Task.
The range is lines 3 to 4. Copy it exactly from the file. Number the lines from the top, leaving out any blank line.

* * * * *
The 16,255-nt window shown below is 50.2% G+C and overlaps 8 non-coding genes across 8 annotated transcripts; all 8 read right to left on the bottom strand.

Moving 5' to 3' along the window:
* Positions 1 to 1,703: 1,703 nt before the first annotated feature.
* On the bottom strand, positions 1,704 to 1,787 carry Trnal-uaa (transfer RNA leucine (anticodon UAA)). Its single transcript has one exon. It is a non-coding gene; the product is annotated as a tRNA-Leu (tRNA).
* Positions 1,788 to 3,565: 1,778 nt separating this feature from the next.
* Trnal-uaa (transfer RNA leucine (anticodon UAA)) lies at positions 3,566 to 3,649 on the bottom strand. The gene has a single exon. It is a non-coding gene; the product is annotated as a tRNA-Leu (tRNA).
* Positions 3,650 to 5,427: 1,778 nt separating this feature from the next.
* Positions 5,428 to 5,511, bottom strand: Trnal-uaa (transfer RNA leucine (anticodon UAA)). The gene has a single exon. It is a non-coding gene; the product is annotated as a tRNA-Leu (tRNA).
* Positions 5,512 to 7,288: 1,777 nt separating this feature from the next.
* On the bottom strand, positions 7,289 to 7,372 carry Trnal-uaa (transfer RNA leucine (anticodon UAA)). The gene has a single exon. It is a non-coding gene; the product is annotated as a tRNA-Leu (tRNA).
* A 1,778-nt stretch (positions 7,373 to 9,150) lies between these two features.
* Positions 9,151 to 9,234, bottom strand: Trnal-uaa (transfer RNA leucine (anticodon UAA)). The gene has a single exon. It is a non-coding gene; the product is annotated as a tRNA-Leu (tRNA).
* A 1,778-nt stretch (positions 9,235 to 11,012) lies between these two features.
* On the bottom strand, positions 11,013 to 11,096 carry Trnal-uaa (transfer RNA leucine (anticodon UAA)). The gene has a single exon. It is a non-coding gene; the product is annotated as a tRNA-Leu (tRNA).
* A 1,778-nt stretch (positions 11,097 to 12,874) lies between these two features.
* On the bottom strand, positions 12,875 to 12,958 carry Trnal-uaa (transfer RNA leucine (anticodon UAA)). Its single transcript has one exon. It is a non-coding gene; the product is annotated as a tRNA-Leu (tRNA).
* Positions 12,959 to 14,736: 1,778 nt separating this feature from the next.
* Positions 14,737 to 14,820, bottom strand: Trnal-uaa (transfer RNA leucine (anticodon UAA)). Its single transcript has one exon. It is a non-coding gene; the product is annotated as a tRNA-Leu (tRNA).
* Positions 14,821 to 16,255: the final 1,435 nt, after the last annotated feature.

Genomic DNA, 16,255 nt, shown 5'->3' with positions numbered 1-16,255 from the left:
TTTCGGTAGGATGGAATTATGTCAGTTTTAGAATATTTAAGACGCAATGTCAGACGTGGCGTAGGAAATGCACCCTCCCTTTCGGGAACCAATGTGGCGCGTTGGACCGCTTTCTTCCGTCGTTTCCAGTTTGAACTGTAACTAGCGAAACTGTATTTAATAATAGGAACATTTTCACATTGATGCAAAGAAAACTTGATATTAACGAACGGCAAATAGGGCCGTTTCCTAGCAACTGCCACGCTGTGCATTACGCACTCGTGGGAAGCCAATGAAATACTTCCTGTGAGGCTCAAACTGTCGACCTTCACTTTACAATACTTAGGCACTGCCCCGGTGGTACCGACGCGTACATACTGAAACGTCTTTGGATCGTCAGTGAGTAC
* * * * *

* Positions 1 to 1,703: 1,703 nt before the first annotated feature.
* On the bottom strand, positions 1,704 to 1,787 carry Trnal-uaa (transfer RNA leucine (anticodon UAA)). Its single transcript has one exon. It is a non-coding gene; the product is annotated as a tRNA-Leu (tRNA).